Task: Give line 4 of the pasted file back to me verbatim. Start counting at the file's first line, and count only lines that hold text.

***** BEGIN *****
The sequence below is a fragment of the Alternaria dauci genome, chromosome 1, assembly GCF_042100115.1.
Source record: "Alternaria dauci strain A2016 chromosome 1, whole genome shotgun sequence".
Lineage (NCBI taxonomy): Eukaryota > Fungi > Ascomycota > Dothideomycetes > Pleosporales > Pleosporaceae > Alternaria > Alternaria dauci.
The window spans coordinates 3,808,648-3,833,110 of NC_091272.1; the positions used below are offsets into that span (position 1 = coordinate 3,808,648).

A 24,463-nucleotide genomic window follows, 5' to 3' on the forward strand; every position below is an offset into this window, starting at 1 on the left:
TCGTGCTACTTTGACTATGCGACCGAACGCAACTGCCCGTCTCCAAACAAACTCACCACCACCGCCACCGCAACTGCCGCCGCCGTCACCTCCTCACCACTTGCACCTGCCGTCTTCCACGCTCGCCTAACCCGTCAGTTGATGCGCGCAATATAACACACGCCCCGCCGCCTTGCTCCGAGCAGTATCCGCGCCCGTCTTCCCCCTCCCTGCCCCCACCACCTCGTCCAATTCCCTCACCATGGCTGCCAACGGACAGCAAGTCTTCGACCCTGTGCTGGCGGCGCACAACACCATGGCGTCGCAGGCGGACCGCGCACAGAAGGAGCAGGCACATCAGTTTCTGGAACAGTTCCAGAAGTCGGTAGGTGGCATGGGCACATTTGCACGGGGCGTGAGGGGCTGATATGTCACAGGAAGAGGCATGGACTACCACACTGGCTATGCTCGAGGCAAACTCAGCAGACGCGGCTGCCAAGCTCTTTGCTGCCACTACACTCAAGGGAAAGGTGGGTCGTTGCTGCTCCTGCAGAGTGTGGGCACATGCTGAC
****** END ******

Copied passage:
The window spans coordinates 3,808,648-3,833,110 of NC_091272.1; the positions used below are offsets into that span (position 1 = coordinate 3,808,648).